Dr Andrea Freund at her exhibition in The Orkney Museum in 2019

The bear’s tooth carving was discovered at the Brough of Birsay, a tidal island, which had been a Pictish (and no doubt earlier settlement) and which was important in the Norse period.

Earls Bu Drinking Hall Orphir credit: Bell

At The Earl’s Bu, Orphir, one of the main seats of Norse power in Orkney, a runic inscription was carved in Latin.

There is also an example of a lead amulet from Quoys in Deerness which is a mixture of a garbled form of Latin and Old Norse. This Dr Freund suggested indicates a literate people – and in at least two languages. The amulet is so tiny that it cannot be unfolded and we may never know what was written inside it.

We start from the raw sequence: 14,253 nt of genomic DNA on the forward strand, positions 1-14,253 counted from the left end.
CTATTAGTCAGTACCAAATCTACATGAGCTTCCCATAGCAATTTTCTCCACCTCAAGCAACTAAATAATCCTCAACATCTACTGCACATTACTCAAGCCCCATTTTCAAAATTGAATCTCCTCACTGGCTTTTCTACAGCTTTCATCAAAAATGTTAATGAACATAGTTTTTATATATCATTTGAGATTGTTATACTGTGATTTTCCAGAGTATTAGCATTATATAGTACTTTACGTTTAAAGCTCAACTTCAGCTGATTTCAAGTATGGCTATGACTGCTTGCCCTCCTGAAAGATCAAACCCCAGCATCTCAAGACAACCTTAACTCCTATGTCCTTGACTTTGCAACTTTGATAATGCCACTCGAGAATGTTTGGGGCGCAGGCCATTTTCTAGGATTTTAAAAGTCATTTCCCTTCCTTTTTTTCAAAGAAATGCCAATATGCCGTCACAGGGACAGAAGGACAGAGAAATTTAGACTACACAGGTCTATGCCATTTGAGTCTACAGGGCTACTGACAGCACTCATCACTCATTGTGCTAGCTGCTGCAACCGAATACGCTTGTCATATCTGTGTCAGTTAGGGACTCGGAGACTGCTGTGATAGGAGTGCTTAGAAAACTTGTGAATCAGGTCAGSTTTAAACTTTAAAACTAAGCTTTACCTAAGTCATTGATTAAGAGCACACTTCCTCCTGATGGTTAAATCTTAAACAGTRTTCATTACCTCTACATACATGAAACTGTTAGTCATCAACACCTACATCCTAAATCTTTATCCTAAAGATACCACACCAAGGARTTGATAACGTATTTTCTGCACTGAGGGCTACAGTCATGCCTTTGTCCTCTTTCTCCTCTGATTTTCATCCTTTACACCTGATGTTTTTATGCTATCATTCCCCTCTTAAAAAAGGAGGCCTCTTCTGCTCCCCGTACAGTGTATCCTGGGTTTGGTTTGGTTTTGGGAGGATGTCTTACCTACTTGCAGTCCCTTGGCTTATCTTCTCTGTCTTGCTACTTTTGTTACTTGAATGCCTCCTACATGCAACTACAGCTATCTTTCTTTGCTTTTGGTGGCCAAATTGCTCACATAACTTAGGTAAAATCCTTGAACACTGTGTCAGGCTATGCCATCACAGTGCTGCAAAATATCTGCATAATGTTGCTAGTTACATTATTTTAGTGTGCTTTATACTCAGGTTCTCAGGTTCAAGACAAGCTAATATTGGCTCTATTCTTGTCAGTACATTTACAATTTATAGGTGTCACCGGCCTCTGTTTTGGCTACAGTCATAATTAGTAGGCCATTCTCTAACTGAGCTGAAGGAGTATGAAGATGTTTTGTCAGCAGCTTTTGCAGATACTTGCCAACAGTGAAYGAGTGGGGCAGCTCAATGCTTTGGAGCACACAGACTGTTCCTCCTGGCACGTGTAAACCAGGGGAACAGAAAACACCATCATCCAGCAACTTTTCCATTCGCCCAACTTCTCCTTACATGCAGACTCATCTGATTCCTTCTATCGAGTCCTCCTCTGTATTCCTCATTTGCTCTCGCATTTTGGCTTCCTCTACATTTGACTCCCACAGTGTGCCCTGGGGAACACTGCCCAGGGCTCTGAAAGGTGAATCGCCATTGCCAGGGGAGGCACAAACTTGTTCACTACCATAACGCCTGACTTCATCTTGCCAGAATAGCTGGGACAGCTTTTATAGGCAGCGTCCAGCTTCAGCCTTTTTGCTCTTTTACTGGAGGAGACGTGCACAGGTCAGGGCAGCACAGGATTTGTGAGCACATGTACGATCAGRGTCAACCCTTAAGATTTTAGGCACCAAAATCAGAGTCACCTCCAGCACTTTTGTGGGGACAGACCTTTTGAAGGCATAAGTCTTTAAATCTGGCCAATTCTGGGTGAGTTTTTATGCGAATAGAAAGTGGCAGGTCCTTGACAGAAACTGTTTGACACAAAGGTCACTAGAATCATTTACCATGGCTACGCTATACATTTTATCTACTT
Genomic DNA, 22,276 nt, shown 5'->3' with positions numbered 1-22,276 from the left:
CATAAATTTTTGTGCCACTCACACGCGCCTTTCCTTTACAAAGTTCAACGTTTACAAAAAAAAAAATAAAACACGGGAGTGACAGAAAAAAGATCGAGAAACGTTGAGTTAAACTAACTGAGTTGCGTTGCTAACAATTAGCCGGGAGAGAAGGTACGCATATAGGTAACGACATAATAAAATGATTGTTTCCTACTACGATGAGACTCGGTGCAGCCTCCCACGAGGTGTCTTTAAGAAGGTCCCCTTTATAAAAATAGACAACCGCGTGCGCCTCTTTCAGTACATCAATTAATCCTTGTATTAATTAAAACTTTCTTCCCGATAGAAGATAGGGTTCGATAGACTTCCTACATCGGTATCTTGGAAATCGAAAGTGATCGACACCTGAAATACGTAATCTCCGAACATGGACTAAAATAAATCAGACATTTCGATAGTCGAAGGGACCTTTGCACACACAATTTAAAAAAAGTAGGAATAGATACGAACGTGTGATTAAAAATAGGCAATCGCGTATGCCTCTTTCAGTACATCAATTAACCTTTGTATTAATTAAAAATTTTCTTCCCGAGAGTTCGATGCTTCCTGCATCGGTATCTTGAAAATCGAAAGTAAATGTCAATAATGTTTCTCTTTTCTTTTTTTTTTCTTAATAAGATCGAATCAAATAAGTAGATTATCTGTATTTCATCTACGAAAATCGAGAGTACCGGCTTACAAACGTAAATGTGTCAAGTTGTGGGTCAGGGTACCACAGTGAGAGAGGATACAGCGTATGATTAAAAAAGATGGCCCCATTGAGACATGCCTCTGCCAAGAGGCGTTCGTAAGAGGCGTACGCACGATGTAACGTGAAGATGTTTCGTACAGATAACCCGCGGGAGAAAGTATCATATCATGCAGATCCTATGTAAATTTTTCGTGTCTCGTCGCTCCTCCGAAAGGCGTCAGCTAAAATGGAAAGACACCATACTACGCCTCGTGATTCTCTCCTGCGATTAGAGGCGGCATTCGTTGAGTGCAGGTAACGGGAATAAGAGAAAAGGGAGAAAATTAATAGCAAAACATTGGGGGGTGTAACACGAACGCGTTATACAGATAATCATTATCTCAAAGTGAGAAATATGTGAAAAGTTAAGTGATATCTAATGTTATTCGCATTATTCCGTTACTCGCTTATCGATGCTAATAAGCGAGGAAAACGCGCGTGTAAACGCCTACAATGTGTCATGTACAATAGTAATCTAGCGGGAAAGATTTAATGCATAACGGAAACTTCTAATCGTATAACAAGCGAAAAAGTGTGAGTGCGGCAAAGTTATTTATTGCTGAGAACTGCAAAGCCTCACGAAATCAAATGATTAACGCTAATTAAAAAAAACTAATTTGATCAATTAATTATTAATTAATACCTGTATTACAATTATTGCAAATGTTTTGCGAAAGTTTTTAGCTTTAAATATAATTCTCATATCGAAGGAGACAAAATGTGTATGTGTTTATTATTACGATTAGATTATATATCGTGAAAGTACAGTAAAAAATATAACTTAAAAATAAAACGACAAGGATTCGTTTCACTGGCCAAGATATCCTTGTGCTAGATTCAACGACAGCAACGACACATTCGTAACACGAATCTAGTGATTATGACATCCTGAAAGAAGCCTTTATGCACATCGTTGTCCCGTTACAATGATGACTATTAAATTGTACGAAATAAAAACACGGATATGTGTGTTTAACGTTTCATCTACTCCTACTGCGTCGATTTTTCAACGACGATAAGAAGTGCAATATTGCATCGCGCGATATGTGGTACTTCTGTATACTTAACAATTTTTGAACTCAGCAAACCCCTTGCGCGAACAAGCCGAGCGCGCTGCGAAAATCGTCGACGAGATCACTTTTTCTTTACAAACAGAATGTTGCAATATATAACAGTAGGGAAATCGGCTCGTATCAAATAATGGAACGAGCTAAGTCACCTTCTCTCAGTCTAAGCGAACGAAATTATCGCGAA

Humour is also present and ribaldry in many of the runic carvings. Maeshowe where a group of Norse ‘travellers’ or ‘pilgrims’ broke in to shelter from a storm – or in some tales – on the search for treasure – contains several examples of bawdy inscriptions and the use of nicknames. There are also 6 mentions of women in the Maeshowe carvings with one claiming to be carved by a woman.

The Maeshow runes at Dr Freund’s exhibition at The Orkney Museum in 2019

We will never know how many runic inscriptions we have lost in Orkney which may have been written on materials which have since rotted away. And there may be more to be found .

The number, variety and the use of humour in the carvings would all indicate a high level of literacy.

One of the most thought provoking ideas that Dr Freund spoke of towards the end of her talk was of ‘mental geographies’. What did the people who carved these runes think about their surroundings ? The meaning of place to them.